cription recently Issued by the station
In connection with its seed distribu
tion work for this year. Along these
lines the paper in question says:
New Era Yellow Dent. A select,
medium early, medium size grain yel
low dent corn. The type most in de
mand in the Honolulu market. Yield
ed at the rate of 64 bushels per acre
and shelled 84 per cent, grain at Hai
ku in 1914. Average yield for three
years over 50 bushels per acre. (Note":
See Press Bui. No. 42, 11. A. E. S. En
titled "Corn Culture and Improve
ment.") Hickory King. An old standard.
Small cobs, large seeded, white var
iety, succeeding well at Haiku. Fairly
weevil resistant, but. not acceptable to
Hawaiian markets because of white
color and large size of grain.
Cultural Notes. Field corn may be
planted in rows three feet apart, eight
inches apart in the row. riant as early
in the year as the weather conditions
will permit. For green fodder and
silage the so-called "Kula" corn of
Maui gives very satisfactory resuf's,
especially in a wet season. Corn is
a greedy feeder and requires a rich
soil and ample moisture to mature a
maximum crop. New lands usually
give good yields when well tilled. If
lacking in organic matter, old land
should be given a heavy dressing of
barn yard manure, or a heavy growth
of some leguminous crop should be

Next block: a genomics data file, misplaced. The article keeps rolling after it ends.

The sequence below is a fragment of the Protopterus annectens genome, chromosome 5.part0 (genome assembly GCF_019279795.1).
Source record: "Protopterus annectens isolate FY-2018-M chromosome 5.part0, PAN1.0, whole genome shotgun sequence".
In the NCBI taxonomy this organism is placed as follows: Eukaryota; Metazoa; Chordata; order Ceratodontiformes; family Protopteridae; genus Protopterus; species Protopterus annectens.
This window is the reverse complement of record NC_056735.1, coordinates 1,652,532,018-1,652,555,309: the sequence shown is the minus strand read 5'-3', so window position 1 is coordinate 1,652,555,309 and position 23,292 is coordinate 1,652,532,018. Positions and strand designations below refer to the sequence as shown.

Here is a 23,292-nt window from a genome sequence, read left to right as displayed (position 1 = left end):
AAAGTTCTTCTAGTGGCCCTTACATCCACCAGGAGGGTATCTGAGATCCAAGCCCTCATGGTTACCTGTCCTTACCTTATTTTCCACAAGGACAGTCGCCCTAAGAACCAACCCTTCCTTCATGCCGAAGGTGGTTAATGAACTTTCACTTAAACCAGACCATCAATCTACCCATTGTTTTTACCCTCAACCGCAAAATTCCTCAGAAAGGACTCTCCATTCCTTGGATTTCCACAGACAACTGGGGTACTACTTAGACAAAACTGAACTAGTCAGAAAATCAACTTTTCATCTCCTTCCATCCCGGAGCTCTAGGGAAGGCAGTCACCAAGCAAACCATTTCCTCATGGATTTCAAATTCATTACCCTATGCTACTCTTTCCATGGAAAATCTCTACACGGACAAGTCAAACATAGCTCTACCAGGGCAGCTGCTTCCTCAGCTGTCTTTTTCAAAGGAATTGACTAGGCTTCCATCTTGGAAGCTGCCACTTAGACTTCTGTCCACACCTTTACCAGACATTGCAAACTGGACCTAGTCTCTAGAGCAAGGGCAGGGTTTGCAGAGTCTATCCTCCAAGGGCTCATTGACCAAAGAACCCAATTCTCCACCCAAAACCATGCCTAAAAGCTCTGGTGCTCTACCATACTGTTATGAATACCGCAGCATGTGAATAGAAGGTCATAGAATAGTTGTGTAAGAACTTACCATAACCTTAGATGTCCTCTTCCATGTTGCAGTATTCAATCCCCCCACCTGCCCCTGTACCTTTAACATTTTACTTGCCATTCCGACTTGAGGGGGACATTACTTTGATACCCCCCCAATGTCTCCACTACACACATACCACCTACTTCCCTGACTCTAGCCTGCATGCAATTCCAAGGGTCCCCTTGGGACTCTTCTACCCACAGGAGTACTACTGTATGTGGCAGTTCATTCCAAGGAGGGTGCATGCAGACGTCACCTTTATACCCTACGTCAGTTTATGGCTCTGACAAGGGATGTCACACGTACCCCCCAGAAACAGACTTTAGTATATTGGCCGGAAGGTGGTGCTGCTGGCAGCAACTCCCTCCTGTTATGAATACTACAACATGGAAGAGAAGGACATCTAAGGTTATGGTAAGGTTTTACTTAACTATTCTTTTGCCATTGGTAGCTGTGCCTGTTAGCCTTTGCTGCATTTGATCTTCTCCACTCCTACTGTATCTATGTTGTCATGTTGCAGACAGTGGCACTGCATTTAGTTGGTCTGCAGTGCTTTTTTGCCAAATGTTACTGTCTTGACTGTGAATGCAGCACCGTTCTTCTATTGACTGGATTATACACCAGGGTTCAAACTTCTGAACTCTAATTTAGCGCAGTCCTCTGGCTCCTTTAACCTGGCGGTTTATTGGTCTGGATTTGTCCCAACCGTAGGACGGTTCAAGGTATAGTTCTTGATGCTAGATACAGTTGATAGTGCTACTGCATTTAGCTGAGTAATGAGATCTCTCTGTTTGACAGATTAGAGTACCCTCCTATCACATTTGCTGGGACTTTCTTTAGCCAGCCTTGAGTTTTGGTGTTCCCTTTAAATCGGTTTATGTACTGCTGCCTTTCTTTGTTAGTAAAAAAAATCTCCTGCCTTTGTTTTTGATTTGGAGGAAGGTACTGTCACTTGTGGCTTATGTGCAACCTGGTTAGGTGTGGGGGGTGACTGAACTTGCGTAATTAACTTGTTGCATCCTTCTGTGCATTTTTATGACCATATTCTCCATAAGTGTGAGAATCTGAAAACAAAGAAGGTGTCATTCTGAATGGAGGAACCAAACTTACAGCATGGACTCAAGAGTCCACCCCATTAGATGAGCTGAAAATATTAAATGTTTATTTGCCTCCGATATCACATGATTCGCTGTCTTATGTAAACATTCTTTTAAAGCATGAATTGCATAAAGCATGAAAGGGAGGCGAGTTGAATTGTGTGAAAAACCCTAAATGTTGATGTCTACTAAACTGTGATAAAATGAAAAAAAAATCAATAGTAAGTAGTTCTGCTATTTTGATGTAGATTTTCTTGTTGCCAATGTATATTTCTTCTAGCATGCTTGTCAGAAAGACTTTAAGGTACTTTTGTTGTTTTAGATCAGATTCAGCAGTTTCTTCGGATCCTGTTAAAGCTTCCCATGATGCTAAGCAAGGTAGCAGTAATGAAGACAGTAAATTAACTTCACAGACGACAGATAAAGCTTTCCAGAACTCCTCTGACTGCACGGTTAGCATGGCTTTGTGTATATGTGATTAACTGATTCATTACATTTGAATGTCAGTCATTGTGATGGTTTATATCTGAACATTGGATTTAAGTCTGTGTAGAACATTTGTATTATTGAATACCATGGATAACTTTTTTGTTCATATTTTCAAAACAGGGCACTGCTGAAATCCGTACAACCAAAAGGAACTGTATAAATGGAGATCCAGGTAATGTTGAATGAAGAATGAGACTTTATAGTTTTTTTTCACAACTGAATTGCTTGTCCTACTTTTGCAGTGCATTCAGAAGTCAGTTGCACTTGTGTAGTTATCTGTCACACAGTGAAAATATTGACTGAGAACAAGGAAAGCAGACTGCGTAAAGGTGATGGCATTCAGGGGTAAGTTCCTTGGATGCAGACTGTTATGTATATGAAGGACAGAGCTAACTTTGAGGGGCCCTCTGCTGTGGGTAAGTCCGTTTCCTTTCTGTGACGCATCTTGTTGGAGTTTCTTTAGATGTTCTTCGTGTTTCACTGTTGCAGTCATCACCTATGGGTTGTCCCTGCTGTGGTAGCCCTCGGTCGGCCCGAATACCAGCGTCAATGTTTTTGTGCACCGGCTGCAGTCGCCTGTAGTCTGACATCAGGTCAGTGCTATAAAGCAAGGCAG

well worked into the surface eight in
ches. When the organic matter is well
rotted the crop may be planted with
the assurance, climatic conditions be
ing favorable, and seed of adaptable
kind, that a good crop will result. It
will often pay to use commercial fer
tilizer 500 pounds per acre of the
5 per cent Nitrogen (V6 Nitrate,
8 per cent Phosphoric Acid (W. S.)
6 per cent Potash (Sulphate)
has given good results when applied
In the row at time of planting at the
Sweet Potatoes. This is one of the
surest crops that can be grown either
in the garden or as a field crop.
Twelve varieties have been grown at
the Haiku Station during the past
three years. The three best varieties,
both as to cultural adaptibility as well
as market acceptable have been
selected and are offered In the follow
New Era. A vigorous growing var
iety and the most prolific sort tested.
Especially adapted to stock feeding,
although a fourth to a third are of
a size and quality to make them ac
ceptable for table use. Ten plants